This is a tall order and perhaps quite a utopian aspiration at this stage, but the theory is seductive nonetheless.
Offering an alternative to Amazon and Google
Much has been made of Amazon’s continued rise in the search market, and an oft-cited 2016 survey from Power Reviews placed them as the preferred starting point for product searches among US consumers.
This was particularly newsworthy for the fact that it relegated Google to second place. The battle for supremacy in such a profitable arena has only intensified since, with commercial searches the main prize.
The most interesting aspects of this – and where Pinterest comes back into the fray – are the reasons why Amazon has taken this lofty position.
Predictably, variety of products ranks as the most popular reason, followed by free shipping and competitive pricing.
Amazon led with these value propositions and they continue to drive the company’s success, even with the advent of more innovative home technologies like the Echo and Echo Dot.
Google has been at pains to streamline its purchasing processes too, in search, shopping, and their rival to the Echo, Google Home.
What these platforms ultimately provide to the consumer is a frictionless way to purchase products from reliable sources. The consumer knows what they want and they reveal this by searching for it, and companies are willing to pay for the chance to get in front of customers at this high-intent purchase stage.
But there is more to some product-consumer relationships than just a seamless transaction, and it is one that either Google or Amazon would have to work hard to avail of in its entirety.
Pinterest’s competitive advantage
Pinterest has the enviable asset of an engaged user base, not on the premise of deals or free shipping, but on the experience the platform allows them to create and the ideas it allows them to access.
Pinterest may not be a credible threat when it comes to some clear transactional searches, where the consumer knows what they want and is really looking for a comparison, by price or by review ratings. But this seems very unlikely to be Pinterest’s natural marketplace anyway.
It would be very interesting to segment the Power Reviews survey results further to understand the different categories within product searches. The act of searching can be nuanced; it implies uncertainty and a desire to be provided with an answer.
The answers Pinterest can provide, if technologies like Lens take hold and it delivers on the enticing promise to read the world through visual search, will go far beyond a traditional list of links and images, and into the realm of something much more inspirational for consumers.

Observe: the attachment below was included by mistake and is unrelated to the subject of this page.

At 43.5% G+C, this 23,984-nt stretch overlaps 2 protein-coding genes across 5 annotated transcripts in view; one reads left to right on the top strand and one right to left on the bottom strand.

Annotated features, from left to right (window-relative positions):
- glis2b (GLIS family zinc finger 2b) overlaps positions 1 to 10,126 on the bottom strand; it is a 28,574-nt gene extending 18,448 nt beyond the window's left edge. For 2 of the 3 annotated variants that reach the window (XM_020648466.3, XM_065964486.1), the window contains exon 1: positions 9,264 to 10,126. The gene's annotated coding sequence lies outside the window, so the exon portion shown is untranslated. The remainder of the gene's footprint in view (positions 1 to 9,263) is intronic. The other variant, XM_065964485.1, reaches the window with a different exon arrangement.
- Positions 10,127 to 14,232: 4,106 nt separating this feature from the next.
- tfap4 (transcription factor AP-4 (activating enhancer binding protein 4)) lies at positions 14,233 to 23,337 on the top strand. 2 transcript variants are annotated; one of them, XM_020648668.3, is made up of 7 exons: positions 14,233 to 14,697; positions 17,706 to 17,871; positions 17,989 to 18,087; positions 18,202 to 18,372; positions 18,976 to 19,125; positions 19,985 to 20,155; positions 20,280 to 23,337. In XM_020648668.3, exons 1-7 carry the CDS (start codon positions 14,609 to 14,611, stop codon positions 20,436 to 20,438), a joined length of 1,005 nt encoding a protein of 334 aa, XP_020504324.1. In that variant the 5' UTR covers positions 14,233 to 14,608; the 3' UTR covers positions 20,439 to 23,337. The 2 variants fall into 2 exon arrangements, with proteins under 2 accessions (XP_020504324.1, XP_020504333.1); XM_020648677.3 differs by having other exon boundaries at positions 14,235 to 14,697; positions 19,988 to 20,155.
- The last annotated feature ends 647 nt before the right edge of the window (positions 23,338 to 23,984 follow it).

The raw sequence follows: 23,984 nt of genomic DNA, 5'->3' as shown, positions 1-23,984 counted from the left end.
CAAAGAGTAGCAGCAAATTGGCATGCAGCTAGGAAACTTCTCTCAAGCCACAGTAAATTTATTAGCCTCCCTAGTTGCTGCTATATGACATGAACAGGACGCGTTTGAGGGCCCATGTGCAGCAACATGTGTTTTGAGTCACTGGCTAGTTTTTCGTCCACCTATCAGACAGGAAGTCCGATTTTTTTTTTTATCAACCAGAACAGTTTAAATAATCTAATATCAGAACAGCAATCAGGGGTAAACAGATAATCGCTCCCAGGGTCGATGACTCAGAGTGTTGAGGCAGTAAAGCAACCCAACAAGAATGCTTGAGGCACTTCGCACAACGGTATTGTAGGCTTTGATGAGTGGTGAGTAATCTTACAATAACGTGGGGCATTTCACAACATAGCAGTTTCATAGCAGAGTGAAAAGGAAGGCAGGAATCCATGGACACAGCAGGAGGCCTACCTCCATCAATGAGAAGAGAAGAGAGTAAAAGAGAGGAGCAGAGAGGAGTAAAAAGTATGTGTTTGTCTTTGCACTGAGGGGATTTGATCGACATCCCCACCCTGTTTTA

As such, it would be fascinating to know how many product searches, whether on Google, Facebook, Amazon or Pinterest, fall into this category. Or perhaps more appropriately, how many searches would fall into this category if people knew the technology existed.
Combined with the one-click purchase technology Pinterest plans to integrate worldwide, this would see Pinterest tick many of the boxes that shape the ‘Why Shoppers Start on Amazon’ graph featured above, and also generate new demand.
Consumers can be fickle and if they prize the variety of products on offer (as evidence suggests they do), the platform that provides this will become their preferred destination. If it can do this by resolving the awkward paradox inherent in ‘traditional’ image search (using words to search for images, often with unconvincing results), it will be all the more attractive and effective.
Advertisers, of course, will follow where consumers go, especially if Pinterest continues to develop their paid search offering through 2017.
Delivering better search results through new technology and a growing pool of users is a model ripe for monetisation, a possibility not lost on Pinterest. For luxury goods, home decor, and fashion companies, this platform seems a natural fit and it would not be surprising to see these brands among the early adopters of paid advertising on Pinterest.
What does the future hold for Pinterest?
Attention spans are a precious, dwindling commodity, and simply shouting at consumers just won’t cut through.
By connecting to, and enhancing, our experience of the world around us, Pinterest may be in a position to steal a march on the competition – in technological terms, at least. A monthly user base of 150 million lags behind the giants in this arena and Pinterest will not gather the clout to tackle Google for Search dominance, but its development is no less compelling for that.
Ours is an increasingly visual culture, and Pinterest is well placed to challenge on the basis of the big focal points in search today; local, personalisation, voice, image, video, and app integration. It also offers a different experience to users that potentially allows advertisers to sell without intruding.
That makes for a potent combination and, should it all come together as planned, could see Pinterest offer a welcome alternative to Google and Amazon for marketers and consumers alike.